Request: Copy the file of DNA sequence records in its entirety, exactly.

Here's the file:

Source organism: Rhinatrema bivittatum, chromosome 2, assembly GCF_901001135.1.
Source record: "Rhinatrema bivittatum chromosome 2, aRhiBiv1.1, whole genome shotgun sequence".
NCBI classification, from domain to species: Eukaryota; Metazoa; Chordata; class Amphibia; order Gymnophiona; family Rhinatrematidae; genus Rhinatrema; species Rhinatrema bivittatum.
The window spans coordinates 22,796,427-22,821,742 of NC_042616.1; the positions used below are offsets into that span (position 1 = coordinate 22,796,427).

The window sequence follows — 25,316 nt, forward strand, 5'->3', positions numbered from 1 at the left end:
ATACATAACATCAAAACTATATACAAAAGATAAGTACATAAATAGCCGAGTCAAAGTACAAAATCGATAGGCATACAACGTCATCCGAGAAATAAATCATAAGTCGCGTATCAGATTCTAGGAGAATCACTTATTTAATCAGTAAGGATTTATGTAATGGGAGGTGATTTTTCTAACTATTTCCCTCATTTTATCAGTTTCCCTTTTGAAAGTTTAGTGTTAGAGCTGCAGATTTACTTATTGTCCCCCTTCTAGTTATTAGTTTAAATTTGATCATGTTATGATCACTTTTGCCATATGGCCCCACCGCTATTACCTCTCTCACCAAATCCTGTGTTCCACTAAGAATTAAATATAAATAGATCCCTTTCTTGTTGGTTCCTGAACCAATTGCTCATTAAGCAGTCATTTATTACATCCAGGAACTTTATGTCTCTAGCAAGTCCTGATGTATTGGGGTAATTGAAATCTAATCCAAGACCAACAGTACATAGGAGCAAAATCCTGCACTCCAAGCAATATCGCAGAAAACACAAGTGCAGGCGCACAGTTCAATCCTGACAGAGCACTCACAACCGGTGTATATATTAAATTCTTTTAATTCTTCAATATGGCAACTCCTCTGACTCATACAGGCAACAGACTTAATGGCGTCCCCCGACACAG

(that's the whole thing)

Source organism: Rhinatrema bivittatum, chromosome 2, assembly GCF_901001135.1.
Source record: "Rhinatrema bivittatum chromosome 2, aRhiBiv1.1, whole genome shotgun sequence".
NCBI classification, from domain to species: Eukaryota; Metazoa; Chordata; class Amphibia; order Gymnophiona; family Rhinatrematidae; genus Rhinatrema; species Rhinatrema bivittatum.
The window spans coordinates 22,796,427-22,821,742 of NC_042616.1; the positions used below are offsets into that span (position 1 = coordinate 22,796,427).

The window sequence follows — 25,316 nt, forward strand, 5'->3', positions numbered from 1 at the left end:
ATACATAACATCAAAACTATATACAAAAGATAAGTACATAAATAGCCGAGTCAAAGTACAAAATCGATAGGCATACAACGTCATCCGAGAAATAAATCATAAGTCGCGTATCAGATTCTAGGAGAATCACTTATTTAATCAGTAAGGATTTATGTAATGGGAGGTGATTTTTCTAACTATTTCCCTCATTTTATCAGTTTCCCTTTTGAAAGTTTAGTGTTAGAGCTGCAGATTTACTTATTGTCCCCCTTCTAGTTATTAGTTTAAATTTGATCATGTTATGATCACTTTTGCCATATGGCCCCACCGCTATTACCTCTCTCACCAAATCCTGTGTTCCACTAAGAATTAAATATAAATAGATCCCTTTCTTGTTGGTTCCTGAACCAATTGCTCATTAAGCAGTCATTTATTACATCCAGGAACTTTATGTCTCTAGCAAGTCCTGATGTATTGGGGTAATTGAAATCTAATCCAAGACCAACAGTACATAGGAGCAAAATCCTGCACTCCAAGCAATATCGCAGAAAACACAAGTGCAGGCGCACAGTTCAATCCTGACAGAGCACTCACAACCGGTGTATATATTAAATTCTTTTAATTCTTCAATATGGCAACTCCTCTGACTCATACAGGCAACAGACTTAATGGCGTCCCCCGACACAG